   Income                  2666.00

   Tax payable(2666*.45)   1199.70
   Low income Rebate       1200
Fiona is 16 years old and                        Normal rates   Div 6AAA   Total
received $12,000 income during                   $              66%
the year, comprising of $11,600
from a part-time job and $400      Wages         11600                     11600
interest from a bank deposit her
parents made in her name. The
                                   Eligible      400                       400
whole $12000 is taxed at normal    assessable
rates because Fiona‟s eligible     income
assessable income (the $400                      12000                     12000
interest) is less than the $416
threshold. Fiona‟s tax is $150
(none on the first $6000); 15%     Primary tax   900                       900
on the next $6000 = $900 less
the $750 low income rebate         Less Low                                (900)
                                   Total Tax                               Nil
Tax Losses
Tax losses may be either:

 Normal tax losses (also known as „revenue
  losses‟); or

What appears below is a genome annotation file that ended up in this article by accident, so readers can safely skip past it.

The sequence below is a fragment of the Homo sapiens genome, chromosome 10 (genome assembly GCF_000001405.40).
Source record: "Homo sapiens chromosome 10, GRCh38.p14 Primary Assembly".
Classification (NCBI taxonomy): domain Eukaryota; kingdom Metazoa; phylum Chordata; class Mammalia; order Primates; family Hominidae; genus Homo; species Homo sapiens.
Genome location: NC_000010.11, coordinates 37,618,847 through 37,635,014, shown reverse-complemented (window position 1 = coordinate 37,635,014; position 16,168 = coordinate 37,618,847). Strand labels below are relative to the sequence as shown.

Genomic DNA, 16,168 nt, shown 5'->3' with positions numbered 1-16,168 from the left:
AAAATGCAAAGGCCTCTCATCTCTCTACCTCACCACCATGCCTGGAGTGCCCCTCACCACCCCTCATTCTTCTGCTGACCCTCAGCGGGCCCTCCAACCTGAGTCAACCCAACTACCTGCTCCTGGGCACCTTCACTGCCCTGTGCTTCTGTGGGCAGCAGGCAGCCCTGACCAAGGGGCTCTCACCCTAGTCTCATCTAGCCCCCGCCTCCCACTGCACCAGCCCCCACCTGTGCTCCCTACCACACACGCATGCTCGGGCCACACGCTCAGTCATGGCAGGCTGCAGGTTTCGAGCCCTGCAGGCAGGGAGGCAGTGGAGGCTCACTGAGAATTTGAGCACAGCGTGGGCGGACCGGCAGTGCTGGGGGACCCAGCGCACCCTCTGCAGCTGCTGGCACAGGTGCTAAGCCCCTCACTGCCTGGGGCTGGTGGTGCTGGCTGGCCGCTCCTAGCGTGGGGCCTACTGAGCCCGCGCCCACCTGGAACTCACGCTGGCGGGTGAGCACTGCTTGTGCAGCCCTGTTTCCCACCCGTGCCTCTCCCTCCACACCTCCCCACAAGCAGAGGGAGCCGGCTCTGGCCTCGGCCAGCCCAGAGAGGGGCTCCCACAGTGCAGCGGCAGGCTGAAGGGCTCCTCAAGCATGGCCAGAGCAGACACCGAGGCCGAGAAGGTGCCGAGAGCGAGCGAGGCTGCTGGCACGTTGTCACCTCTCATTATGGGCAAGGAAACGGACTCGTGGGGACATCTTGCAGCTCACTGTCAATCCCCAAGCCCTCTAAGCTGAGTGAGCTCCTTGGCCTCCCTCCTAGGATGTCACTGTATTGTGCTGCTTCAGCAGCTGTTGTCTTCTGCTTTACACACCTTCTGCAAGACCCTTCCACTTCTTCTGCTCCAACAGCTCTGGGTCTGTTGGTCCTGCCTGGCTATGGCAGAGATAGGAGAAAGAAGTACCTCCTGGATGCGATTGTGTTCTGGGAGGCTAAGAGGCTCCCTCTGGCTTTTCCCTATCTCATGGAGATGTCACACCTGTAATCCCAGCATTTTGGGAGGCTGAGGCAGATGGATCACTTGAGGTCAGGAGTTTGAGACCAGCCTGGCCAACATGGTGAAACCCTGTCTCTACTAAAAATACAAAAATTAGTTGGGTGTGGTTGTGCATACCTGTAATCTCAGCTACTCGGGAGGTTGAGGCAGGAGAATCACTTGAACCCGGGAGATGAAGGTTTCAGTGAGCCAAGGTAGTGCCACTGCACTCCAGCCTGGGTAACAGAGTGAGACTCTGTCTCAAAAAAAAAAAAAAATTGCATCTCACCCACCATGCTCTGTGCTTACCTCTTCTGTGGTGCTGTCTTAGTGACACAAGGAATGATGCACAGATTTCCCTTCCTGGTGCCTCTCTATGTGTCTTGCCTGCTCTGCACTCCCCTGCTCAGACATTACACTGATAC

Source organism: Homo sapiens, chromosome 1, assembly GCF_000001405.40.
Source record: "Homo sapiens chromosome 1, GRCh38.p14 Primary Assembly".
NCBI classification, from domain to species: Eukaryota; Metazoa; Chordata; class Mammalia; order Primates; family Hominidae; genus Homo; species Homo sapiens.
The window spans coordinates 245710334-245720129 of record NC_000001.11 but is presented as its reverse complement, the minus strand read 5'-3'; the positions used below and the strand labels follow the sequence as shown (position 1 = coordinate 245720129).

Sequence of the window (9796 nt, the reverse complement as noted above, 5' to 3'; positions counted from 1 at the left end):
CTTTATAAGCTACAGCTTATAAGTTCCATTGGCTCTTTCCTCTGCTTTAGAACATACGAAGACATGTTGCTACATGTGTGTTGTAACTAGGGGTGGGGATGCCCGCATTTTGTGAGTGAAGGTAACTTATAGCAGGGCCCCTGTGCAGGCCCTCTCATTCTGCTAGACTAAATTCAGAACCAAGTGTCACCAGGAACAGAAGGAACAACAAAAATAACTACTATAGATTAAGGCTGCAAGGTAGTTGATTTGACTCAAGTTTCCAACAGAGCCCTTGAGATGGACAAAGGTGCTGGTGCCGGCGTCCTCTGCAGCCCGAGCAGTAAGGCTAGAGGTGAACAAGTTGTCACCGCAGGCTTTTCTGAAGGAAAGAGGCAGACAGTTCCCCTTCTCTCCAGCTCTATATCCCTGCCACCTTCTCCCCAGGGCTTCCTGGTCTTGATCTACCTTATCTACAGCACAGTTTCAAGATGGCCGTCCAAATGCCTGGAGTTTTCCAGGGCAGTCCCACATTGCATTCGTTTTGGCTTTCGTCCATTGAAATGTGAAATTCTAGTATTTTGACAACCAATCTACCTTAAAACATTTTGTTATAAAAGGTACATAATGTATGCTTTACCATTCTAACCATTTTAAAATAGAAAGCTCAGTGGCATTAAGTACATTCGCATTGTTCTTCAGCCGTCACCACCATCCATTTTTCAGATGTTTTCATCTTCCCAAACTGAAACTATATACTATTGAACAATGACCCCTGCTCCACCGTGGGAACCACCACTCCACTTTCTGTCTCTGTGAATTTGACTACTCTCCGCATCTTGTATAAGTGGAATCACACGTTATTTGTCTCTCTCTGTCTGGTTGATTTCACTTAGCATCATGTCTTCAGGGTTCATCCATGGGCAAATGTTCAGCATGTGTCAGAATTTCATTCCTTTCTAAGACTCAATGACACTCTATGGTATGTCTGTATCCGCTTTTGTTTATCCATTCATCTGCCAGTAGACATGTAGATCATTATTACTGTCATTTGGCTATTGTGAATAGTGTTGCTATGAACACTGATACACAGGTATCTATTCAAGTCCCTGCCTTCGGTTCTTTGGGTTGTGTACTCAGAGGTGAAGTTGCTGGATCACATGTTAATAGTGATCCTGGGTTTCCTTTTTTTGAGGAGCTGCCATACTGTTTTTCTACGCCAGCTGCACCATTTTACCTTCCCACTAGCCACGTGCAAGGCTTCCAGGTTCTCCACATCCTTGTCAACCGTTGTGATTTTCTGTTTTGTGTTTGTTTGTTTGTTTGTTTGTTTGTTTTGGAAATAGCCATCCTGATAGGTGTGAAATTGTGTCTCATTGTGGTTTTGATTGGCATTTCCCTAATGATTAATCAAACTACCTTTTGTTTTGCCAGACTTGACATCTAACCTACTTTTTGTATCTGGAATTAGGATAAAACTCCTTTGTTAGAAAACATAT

 Capital losses (under the capital gains rules)
Claiming tax losses as deductions
Tax losses arise when allowable deductions
exceed assessable income. In other words, there
is negative taxable income.

A tax loss is able to be carried forward as an
allowable deduction in the next year in which
there is taxable income.

Some restrictions apply to this process.
Limits on claiming loss deductions
Tax losses cannot arise to the extent that:

   Gifts/donations contributed toward the loss
   Superannuation contributions contributed
    toward the loss
   The taxpayer earned exempt income in the
Limits on claiming loss deductions
Tax losses cannot arise if:

   The taxpayer (usually a company or trust) did
    not satisfy either the „continuity of ownership‟
    or „same business‟ tests

   The losses arose from „non-commercial
    business activities‟
Continuity of ownership test
   If more than 50% of the ownership of a
    company changes between the start of the loss
    year and the end of the year in which a tax
    loss is to be claimed, a deduction is not
    allowed unless the company is conducting the
    same type of busines
Same business test
   If a company is not conducting the same type
    of business that it did in the year when the
    loss was made, a deduction is not allowed
    unless it satisfies the continuity of ownership
Losses from non-commercial
Division 35 operates to prevent losses from
certain business activities to be offset against
other assessable income in the year the loss

To avoid this, the taxpayer must:

   Have generated at least $20,000
    assessable income from the business
Losses from non-commercial
Have    generated profits from the business
    activity in at least three of the past five

 Have at least $500,000 in assets used by the
business activity; or

   Have certain assets worth at least     $100,000